We have complained that the RBI isn’t doing that much to help in #Covid19, while the west is going bonkers. But now we stand corrected – in what seems to be a big bazooka underappreciated mechanism, the RBI has just done a quantitative easing of serious size.
In the last two months, since 19 March when the Coronavirus impact really hit us, the Reserve Bank has bought over Rs. 160,000 cr. of Indian government bonds on it’s balance sheet.
Through the Covid19 Crisis, the RBI has been buying government bonds, keeping them from sliding.
This may not sound big to you, but it effectively does two things:
- reduces the interest rates that the government has to pay, and then, in the whole system
- keeps the system flush with liquidity, which is important in a crisis.
How does the RBI buy government bonds?
The RBI will not directly buy bonds from the government. The government issues bonds to the market (banks, mutual funds, insurers etc. are buyers). The RBI then goes to the market and buys bonds – usually different bonds from the ones sold. But the RBI does this for a different purpose – for liquidity management, usually.
Meaning, the RBI can print money to buy these bonds. When money is printed it will go to the seller of the bond, who now has the money. That money can then be made available for lending or for chasing other opportunities. In a parallel effect, since the RBI buys government bonds, the yield on government bonds reduces. That makes them unattractive to keep. So the people who sell bonds to them can go buy private or PSU bonds (which the RBI doesn’t buy). Which helps reduces rates across the system.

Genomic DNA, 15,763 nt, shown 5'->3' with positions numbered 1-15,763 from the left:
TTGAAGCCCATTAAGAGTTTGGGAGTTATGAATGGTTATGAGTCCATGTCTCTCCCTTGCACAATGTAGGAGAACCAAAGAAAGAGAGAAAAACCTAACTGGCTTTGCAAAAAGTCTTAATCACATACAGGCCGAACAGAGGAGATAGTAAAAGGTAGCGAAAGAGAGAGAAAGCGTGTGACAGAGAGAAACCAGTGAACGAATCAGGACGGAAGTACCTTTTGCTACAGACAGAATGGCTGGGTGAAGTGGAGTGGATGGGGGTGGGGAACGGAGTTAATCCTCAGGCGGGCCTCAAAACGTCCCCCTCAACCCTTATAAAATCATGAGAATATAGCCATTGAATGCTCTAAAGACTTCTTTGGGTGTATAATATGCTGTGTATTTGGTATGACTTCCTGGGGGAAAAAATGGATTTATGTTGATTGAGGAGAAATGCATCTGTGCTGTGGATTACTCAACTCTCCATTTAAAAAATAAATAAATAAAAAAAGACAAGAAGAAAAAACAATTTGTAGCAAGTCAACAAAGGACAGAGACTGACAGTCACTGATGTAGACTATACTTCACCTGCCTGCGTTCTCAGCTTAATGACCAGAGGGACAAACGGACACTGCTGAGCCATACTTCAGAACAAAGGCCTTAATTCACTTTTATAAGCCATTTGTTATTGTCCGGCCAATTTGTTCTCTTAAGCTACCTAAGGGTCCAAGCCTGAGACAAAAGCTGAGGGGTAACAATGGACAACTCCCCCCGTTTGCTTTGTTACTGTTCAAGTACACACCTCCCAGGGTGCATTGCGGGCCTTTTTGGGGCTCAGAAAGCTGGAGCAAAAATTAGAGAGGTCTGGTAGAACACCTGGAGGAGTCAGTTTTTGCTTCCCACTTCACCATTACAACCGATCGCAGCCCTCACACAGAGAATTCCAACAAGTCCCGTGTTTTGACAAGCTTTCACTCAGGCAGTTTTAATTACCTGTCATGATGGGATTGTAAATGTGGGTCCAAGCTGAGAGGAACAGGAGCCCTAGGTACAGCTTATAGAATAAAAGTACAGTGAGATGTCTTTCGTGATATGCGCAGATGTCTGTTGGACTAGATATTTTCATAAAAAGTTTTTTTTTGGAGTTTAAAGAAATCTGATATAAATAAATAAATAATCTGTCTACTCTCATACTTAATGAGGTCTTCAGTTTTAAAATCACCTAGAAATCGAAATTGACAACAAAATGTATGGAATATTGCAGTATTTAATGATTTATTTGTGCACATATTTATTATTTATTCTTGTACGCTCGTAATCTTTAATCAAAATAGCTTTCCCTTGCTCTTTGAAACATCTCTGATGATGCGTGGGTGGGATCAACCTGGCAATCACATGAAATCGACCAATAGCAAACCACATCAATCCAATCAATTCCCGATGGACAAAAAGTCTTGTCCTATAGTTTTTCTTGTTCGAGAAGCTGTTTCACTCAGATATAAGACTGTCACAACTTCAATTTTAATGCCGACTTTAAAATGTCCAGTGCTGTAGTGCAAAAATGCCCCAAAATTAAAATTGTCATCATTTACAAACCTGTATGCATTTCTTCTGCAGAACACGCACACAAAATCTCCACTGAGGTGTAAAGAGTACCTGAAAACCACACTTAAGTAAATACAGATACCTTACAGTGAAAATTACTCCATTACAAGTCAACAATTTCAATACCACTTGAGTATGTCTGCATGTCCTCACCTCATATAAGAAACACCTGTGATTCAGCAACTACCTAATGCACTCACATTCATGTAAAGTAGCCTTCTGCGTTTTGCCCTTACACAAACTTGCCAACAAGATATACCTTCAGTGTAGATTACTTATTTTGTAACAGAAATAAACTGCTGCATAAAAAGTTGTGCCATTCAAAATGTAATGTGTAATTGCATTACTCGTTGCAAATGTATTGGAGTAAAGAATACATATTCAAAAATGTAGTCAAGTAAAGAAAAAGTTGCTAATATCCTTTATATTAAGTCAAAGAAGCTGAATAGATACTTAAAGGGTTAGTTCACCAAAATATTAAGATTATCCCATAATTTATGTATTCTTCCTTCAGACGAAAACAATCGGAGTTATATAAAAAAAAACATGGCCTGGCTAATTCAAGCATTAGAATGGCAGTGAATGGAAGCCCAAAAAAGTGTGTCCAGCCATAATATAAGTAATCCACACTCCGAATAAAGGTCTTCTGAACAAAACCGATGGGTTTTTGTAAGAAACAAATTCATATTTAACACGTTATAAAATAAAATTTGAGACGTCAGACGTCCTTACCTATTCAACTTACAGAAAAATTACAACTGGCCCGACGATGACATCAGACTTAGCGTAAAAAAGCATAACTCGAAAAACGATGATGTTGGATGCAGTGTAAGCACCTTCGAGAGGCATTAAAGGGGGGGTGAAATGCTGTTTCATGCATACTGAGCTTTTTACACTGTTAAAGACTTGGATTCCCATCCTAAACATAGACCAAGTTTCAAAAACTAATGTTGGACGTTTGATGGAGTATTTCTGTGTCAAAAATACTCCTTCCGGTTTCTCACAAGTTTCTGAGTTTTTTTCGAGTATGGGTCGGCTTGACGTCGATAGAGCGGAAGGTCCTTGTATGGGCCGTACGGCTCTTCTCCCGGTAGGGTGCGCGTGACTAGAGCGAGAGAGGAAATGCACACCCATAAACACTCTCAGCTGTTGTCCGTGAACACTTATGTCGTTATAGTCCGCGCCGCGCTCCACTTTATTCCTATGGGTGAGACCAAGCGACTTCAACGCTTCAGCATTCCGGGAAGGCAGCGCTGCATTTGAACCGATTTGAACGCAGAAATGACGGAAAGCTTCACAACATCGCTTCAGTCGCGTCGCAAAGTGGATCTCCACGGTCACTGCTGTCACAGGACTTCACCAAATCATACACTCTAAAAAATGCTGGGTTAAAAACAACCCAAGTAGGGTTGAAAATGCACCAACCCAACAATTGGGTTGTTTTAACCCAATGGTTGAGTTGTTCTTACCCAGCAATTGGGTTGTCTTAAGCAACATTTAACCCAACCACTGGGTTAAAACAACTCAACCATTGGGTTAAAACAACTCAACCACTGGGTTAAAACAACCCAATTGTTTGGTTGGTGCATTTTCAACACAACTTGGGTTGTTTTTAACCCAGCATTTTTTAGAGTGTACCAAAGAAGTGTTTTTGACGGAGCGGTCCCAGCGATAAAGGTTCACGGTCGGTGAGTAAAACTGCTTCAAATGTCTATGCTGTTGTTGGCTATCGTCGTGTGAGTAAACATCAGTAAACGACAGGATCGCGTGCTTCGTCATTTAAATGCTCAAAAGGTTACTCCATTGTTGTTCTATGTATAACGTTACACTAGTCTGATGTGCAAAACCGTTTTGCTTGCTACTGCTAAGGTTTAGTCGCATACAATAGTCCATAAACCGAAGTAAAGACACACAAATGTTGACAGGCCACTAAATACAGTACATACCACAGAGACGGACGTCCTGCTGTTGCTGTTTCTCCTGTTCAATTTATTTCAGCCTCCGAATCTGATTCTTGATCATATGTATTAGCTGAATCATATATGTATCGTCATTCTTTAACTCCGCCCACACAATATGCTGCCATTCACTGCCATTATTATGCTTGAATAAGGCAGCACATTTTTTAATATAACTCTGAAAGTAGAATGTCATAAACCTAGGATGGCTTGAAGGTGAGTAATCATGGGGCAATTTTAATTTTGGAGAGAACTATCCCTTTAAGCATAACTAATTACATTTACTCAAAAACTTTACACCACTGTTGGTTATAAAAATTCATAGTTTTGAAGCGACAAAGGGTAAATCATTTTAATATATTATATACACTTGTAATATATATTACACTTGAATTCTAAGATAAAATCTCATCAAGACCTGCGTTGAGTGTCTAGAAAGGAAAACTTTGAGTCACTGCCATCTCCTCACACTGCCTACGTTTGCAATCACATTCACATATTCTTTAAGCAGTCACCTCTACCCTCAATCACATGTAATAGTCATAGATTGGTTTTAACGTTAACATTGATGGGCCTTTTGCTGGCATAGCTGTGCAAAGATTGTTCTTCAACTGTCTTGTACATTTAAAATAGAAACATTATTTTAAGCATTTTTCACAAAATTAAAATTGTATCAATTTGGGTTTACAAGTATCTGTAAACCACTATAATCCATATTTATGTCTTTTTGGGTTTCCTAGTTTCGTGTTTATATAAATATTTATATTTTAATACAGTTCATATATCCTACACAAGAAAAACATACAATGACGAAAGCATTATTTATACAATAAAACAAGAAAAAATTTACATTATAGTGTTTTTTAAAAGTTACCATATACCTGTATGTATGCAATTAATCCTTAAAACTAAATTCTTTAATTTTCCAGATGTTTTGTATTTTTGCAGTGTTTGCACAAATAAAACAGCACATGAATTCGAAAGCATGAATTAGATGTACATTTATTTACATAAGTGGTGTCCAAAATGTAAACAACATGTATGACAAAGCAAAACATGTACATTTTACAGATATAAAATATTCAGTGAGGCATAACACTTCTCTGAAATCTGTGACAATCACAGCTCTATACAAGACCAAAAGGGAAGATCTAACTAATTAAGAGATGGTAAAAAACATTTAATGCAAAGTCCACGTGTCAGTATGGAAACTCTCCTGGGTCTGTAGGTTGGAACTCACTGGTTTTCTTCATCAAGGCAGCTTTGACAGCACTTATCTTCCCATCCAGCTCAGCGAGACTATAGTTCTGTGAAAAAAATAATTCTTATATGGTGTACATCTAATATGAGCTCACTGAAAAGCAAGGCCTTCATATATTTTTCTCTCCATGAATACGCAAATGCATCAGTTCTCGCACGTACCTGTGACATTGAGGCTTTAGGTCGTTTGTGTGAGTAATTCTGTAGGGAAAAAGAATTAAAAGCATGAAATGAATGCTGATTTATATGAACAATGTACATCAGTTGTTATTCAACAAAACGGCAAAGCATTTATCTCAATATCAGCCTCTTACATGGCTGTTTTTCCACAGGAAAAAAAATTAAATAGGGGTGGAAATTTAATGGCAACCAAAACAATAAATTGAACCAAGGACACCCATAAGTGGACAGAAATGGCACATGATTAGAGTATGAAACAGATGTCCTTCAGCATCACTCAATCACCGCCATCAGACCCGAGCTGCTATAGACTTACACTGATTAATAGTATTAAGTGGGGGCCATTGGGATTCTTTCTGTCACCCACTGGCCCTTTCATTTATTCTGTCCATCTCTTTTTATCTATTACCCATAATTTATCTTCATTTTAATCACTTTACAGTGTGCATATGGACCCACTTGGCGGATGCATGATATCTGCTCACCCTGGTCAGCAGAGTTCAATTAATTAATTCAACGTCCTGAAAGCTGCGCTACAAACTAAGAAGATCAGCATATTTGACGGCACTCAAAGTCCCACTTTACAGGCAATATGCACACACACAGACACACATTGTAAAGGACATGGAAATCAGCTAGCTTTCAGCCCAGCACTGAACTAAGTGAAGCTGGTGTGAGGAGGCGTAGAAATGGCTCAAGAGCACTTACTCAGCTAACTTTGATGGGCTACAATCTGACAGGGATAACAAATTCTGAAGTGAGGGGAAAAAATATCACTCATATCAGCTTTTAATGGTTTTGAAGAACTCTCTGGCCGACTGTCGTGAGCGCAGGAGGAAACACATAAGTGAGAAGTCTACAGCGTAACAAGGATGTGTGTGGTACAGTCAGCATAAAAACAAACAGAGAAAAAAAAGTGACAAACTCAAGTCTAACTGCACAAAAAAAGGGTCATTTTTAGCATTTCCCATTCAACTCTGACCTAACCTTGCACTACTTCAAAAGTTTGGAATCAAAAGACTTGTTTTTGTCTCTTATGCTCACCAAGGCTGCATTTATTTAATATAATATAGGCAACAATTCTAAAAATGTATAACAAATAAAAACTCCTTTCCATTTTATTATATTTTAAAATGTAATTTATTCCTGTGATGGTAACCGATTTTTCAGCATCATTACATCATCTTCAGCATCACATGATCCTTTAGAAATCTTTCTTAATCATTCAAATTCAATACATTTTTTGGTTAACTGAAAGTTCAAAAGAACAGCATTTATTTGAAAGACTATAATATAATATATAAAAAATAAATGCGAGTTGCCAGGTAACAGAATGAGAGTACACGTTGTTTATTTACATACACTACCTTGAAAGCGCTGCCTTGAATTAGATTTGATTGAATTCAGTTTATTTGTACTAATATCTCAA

Is This Bad? Good? Better Than The Fed?
The RBI Balance Sheet is up 33% in the last one year, but not only because of this. The balance sheet itself is up because of three factors:
- Total buying of roughly 209,000 cr. of government bonds – taking RBI ownership to 11 lakh cr.
- Total buying of over $45 bn (312,000 cr.) of foreign currency assets
- Dollar depreciation of about 10% which resulted in RBI ownership ballooning to 34 lakh cr.
It’s important to understand that RBI buying government bonds is not to finance the government, though that becomes a by-product. The government wants the market to buy 30,000 cr. of bonds per week, and if the RBI is also buying 30,000 cr. from the market, a market player like a bank or a mutual fund has to just buy bonds from the government and sell them to the RBI.
This is good; it reduces rates because if they don’t do this, the safest instrument in India (the government bond) will fall in price due to massive supply, and a fall in price is a rise in yield or interest rate.
A rise in yield in the safest instrument means every other instrument will see a rise in yields, which will effectively raise interest rates for all corporates. Not a good thing in a crisis like #Covid19.
Will this cause inflation? Possibly, but we haven’t seen demand destruction like this ever, and inflation is a function of demand as much as of supply. In a crisis like Covid19, when the western central banks are printing like it’s going out of fashion, it’s nice to see the RBI also keep its printing presses running to buy Indian bonds rather than only buying dollars.
How Does This Impact Me? My Mutual Funds?
We have a two hour workshop (Register now) on 23rd May 2020, on the concept of Debt Funds. We’ll go into some detail helping you understand how this impacts:
- Your shorter term debt mutual funds
- Longer term oriented gilt funds
- Why it’s important to see what the RBI is doing, Inflation impact, and the Crowding effect
In fact, you’ll realize why this is one reason that Gilt funds have given stellar returns in the last few months even when other debt funds have been shaky.
Click the banner below to register! (Note: it’s a paid workshop)